Daily Habits for Ebay Sellers

Hello Dear Lister - I hope to find you well, with the 4th quarter upon us I am really looking forward to the hustle and bustle of the online holiday sales! As you know, these blog posts are a mix of what I believe we should be talking about, thinking about, and what people are asking us about. Today's post is about productivity, keeping good Ebay habits, and how I keep listing even when it seems time isn't on my side. Do not be fooled, selling on Ebay isn't my full time job, or even my part time job, its a fantastic hobby that I am excited to do. My love of fashion, making a little money, as well as the bargain buy has kept me a long time member on this incredible platform. After some self reflection and taking a step back, I realized there are a couple of steps, things I've done differently recently that have as of late changed the course of my store from fun change to getting some solid income. In my FREE Facebook group, Fashion Sellers Selling on Ebay I always be sure to stay positive and give the best advice I can when it comes to this part of the fashion industry. You can click on the link HERE and join.

First Habit: Designating an hour daily for Ebay and Ebay alone. Now I you're saying to yourself "Oh yea I totally do that", but I'm sure you don't, because I hardly do. You have to make this a habit, and a good one at that. To help with this I have a wall calendar up in my room, and when I work an hour on Ebay - I put a big fantastic X on that date, and if I worked on it a little, I get a line, and if I didn't do anything, I leave the day blank. It helps put you in the groove of selling everyday because you see a few X's in a row and you want to keep it up. I try to designate time every evening, and when I head to the remote to watch my favorite sports team or dramatic reality TV I always ask myself if I can put that X on my calendar. When the answer is no, I head to my computer or tablet and get to work, even if its for 30 minutes, every little bit helps. Most of the time Iā€™m editing listing titles, adding measurements, or creating new listings.

Second Habit: Always try to generate sales. Im blessed to have an eclectic closet with a variety of pieces that I no longer wear. I try to be smart and honest about editing my closet. If I haven't worn something in more than a year it goes on "probation", if it doesn't fit right, or I've bought it and haven't worn it in more than year, I list it, unless its special or I intend to wear it in the future at some point. I think to myself if I list and sell this, I could use the money and buy something that I would actually wear right now, or that is new and on trend. Its a solid incentive and my wardrobe is always evolving due to this mantra. I also put items for sale and discount pieces when I see little or no traction and I just want to unload them from my store. I try to be really objective when listing, and even more so when discounting. I also work on my social media accounts, liking things on my Instagram account, pinning on Pinterest, and engaging with other sellers in my Facebook group Fashion Sellers Selling on Ebay.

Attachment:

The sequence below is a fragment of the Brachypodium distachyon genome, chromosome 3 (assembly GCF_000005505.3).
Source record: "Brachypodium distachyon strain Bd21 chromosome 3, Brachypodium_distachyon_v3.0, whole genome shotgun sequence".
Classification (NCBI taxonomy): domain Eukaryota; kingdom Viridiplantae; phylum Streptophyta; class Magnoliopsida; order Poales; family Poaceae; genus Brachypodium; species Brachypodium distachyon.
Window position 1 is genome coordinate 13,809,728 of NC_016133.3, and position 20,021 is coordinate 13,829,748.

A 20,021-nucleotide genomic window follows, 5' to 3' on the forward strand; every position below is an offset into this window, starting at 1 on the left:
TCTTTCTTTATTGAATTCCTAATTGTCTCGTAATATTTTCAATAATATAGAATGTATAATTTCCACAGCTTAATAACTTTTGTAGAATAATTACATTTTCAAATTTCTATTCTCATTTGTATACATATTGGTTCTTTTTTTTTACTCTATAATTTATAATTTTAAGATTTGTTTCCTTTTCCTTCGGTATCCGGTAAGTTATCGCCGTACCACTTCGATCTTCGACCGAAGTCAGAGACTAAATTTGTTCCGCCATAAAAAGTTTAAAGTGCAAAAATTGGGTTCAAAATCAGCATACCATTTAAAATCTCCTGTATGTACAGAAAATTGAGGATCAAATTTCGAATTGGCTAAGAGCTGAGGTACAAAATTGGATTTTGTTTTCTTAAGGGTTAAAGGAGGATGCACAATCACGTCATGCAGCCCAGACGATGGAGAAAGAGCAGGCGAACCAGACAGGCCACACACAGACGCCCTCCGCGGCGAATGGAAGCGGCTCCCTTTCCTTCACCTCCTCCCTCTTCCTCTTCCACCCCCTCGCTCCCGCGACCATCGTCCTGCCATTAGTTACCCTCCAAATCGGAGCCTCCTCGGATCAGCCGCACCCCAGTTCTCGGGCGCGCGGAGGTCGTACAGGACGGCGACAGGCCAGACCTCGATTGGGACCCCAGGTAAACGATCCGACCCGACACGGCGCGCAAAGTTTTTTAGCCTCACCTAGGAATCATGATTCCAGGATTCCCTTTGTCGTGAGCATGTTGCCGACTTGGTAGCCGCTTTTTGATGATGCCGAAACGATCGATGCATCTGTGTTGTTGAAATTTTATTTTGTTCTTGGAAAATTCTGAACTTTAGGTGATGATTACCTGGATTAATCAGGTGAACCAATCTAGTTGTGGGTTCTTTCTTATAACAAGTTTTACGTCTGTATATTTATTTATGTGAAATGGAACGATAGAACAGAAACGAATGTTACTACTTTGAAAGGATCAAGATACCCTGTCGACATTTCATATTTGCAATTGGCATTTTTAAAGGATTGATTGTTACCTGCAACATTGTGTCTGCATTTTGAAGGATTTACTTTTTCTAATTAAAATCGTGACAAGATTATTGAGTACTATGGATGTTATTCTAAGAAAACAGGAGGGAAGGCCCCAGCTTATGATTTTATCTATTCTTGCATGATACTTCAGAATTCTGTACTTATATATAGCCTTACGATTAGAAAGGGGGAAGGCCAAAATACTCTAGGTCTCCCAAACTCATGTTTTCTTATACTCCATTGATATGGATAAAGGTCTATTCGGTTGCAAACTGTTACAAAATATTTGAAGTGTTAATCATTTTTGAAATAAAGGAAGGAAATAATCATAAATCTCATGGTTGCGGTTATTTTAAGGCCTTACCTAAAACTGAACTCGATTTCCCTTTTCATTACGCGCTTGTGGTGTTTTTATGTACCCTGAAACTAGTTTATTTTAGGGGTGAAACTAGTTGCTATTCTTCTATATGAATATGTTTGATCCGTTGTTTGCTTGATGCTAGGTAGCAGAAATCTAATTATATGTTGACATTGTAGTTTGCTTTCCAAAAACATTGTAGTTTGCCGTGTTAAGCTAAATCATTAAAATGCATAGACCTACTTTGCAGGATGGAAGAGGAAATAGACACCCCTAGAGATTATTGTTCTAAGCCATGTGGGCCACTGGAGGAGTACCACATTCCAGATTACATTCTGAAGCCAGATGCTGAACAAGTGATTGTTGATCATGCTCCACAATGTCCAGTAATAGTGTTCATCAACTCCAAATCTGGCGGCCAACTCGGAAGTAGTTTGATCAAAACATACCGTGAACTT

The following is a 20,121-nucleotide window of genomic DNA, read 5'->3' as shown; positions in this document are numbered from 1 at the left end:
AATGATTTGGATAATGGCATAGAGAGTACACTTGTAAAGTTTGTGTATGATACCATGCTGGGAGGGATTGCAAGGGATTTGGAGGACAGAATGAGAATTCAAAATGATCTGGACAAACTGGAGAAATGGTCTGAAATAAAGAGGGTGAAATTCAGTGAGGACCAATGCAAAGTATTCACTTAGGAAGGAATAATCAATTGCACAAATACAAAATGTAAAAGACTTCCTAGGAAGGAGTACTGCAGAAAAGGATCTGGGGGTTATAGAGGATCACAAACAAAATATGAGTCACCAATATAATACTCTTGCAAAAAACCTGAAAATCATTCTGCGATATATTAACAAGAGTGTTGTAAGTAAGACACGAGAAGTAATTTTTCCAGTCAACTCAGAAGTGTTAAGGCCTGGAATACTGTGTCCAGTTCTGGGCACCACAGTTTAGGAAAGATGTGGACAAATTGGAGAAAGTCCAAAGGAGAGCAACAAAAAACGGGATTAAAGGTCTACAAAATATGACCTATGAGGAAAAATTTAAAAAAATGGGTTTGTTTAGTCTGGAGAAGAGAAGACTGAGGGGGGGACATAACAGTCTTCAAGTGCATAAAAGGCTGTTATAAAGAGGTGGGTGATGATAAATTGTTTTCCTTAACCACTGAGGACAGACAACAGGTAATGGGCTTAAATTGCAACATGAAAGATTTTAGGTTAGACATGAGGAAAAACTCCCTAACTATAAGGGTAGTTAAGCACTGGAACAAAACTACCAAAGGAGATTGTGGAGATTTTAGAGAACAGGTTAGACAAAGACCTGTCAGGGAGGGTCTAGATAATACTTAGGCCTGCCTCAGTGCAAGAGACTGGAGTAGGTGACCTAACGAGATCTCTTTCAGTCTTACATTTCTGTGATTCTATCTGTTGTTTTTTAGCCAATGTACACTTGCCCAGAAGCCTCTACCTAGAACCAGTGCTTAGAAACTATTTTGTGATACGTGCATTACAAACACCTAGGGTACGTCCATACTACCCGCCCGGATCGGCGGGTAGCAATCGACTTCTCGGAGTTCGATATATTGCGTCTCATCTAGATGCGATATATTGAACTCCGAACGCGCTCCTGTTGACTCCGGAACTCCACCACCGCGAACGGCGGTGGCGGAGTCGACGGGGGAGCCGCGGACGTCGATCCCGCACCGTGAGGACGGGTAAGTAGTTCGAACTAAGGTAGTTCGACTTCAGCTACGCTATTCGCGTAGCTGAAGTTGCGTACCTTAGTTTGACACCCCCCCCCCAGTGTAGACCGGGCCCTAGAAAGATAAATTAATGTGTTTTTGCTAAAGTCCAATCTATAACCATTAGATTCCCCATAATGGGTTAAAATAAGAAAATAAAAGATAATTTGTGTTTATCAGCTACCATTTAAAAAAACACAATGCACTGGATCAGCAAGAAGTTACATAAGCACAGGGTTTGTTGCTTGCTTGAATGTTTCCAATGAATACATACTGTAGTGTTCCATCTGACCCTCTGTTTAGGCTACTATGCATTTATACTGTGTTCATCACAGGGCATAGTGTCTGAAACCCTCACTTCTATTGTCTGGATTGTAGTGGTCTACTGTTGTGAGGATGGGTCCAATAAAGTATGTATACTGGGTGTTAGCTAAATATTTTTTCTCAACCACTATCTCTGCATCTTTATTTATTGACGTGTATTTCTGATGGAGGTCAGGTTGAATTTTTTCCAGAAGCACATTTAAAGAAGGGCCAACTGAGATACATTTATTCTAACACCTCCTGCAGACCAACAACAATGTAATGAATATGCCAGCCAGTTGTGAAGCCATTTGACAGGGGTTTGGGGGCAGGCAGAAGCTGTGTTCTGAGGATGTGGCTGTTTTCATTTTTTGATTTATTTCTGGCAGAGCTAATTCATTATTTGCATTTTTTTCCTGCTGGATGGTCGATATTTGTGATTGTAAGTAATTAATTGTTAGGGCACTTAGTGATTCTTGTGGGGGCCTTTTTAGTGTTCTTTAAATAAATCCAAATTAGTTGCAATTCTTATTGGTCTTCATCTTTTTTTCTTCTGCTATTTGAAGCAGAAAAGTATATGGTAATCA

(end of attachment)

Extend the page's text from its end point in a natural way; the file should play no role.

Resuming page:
Third Habit: Being positive. I know this one sounds a little random, but its very true. I have had incredible months selling, and I have had dry spells like no other. It can be frustrating as a seller to not get people to buy your pieces or have a ton of watchers and the item isn't moving. There are times when I will sell an item and the buyer decides to return it for whatever reason and money I thought I was going to make- I wasn't going to make at all. Recognizing that there are always going to be those ups and downs is easy, making sure you stay positive and happy can be challenging, and I know this from personal experience. I do my best to smile and know that tomorrow is a new day, and you should too.

 

Can you Sell a Defective, Damaged, Flawed item on Ebay

A popular question that we often get is "Can you sell an item that is damaged, stained, or has some other type of flaw or issue?" The answer is ABSOLUTELY! You can sell items with broken zippers, weird stains, tears, or broken heels when done correctly.  Here at The Style Lister we have sold many items that have some type of flaw or defect - and they've all been successful sales with no returns. The one caveat is that you disclose the flaw in your listing description and are honest about it. Do not mislead the buyer by saying "small tear at the seam", and there is a 9" rip.